By the end of the seventeenth century women’s voices were becoming increasingly heard, becoming almost a clamour, at least by educated women. The literature of the last decades of the century being sometimes referred to as the “Battle of the Sexes”, and was often surprisingly polemic, such as Hannah Woolley’s “The Gentlewoman’s Companion”. However women received mixed messages, for they also heard a strident backlash, and even self-deprecation by women writers in response.
They were also subjected to conflicting social pressures, one of which was less opportunities for work outside the home, and education which sometimes reinforced the social order as much as inspire independent thinking. Modern Age Feminism Eighteenth century: the Age of Enlightenment The Age of Enlightenment was characterised by secular intellectual reasoning, and a flowering of philosophical writing. Many Enlightenment philosophers defended the rights of women, including Jeremy Bentham (1781), Marquis de Condorcet (1790), and, perhaps most notably, Mary Wollstonecraft (1792). Jeremy Bentham
The remarkable utilitarian and classical liberal philosopher Jeremy Bentham said that it was the placing of women in a legally inferior position that made him choose the career of a reformist, at the age of eleven. Bentham spoke for a complete equality between sexes including the right to vote and to participate in the government, and opposed the strongly different sexual moral standards to women and men. In his Introduction to the Principles of Morals and Legislation (1781) Bentham strongly condemned the common practice in many countries to deny women’s rights because of their allegedly inferior minds.
Bentham gave many examples of able female regents. Marquis de Condorcet The mathematician, classical liberal politician, leading French revolutionary, republican and Voltairean anti-clericalist, Marquis de Condorcet was a fierce defender of human rights, including the equality of women and the abolition of slavery, already on the 1780s. He advocated women’s suffrage for the new government, writing an article for Journal de la Societe de 1789, and by publishing De l’admission des femmes au droit de cite (“For the Admission to the Rights of Citizenship For Women”) in 1790. Wollstonecraft and A Vindication
Perhaps the most cited feminist writer of the time was Mary Wollstonecraft, often characterised as the first feminist philosopher. A Vindication of the Rights of Woman (1792) is one of the first works that can unambiguously be called feminist, although by modern standards her comparison of women to the nobility, the elite of society (coddled, fragile, and in danger of intellectual and moral sloth) may at first seem dated as a feminist argument. Wollstonecraft identified the education and upbringing of women as creating their limited expectations based on a self-image dictated by the male gaze.
Despite her perceived inconsistencies (Brody refers to the “Two Wollestonecrafts”) reflective of problems that had no easy answers, this book remains a foundation stone of feminist thought. Wollstonecraft believed that both genders contributed to inequality. She took it for granted that women had considerable power over men, but that both would require education to ensure the necessary changes in social attitudes. Her legacy remains in the continued need for women to speak out and tell their stories.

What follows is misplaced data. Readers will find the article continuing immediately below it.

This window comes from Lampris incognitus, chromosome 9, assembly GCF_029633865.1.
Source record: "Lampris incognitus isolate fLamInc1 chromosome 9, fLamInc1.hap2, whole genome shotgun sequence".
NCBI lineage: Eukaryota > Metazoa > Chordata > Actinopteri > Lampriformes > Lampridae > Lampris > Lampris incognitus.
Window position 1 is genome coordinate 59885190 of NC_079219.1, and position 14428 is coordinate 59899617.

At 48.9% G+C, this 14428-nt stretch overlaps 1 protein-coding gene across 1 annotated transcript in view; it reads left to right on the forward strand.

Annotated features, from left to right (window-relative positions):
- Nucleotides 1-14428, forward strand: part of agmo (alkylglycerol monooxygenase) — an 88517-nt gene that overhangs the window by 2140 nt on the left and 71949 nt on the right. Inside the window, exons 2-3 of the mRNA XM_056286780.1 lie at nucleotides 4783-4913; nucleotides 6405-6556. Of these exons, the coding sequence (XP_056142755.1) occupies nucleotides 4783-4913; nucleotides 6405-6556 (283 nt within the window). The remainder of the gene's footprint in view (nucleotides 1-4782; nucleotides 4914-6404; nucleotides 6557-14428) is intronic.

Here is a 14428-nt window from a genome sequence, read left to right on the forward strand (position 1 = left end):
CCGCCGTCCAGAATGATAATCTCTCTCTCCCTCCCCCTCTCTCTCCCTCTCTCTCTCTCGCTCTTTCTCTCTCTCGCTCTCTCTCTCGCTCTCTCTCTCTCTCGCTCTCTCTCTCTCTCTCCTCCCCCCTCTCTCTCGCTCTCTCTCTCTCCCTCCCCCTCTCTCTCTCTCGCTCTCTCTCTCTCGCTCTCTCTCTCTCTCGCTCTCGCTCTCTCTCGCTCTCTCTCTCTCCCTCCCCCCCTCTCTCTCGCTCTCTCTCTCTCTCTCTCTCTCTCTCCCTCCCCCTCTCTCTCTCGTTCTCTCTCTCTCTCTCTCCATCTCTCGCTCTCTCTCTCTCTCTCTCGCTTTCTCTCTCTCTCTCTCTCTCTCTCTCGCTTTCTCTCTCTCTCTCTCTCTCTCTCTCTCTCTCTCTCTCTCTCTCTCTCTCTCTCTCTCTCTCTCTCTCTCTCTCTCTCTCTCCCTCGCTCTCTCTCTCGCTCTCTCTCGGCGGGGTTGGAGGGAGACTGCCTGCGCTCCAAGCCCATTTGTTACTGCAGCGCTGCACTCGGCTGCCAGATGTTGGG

Her own achievements speak to her own determination given her humble origins and scant education. Wollstonecraft attracted the mockery of Samuel Johnson, who described her and her ilk as “Amazons of the pen”. Given his relationship with Hester Thrale it would appear that Johnson’s problem was not with intelligent educated women, but that they should encroach onto a male territory of writing. For many commentators, Wollstonecraft represents the first codification of “equality” feminism, or a refusal of the feminine, a child of the Enlightenment. Other important writers
Other important writers of the time included Catherine Macaulay who argued in 1790 that the apparent weakness of women was caused by their miseducation. In other parts of Europe, Hedvig Charlotta Nordenflycht was writing in Sweden, and what is thought to be the first scientific society for women was founded in Middelburg, in the south of Holland in 1785. This was the Natuurkundig Genootschap der Dames (Women’s Society for Natural Knowledge). which met regularly to 1881, finally dissolving in 1887. Journals for women which focused on science became popular during this period as well.
Other authors, however, point out that women have been scientists for 4,000 years. Nineteenth Century The feminine ideal 19th century feminists reacted not only to the injustices they saw but also against the increasingly suffocating Victorian image of the proper role of women and their “sphere”. This was the “feminine ideal” as typified in Victorian conduct books for example by Sarah Stickney Ellis and Mrs. Beeton. The Angel in the House and El angel del hogar, bestsellers by Coventry Patmore and Maria del Pilar Sinues de Marco, came to be symbols of the Victorian feminine ideal.
Feminism in fiction Just as Jan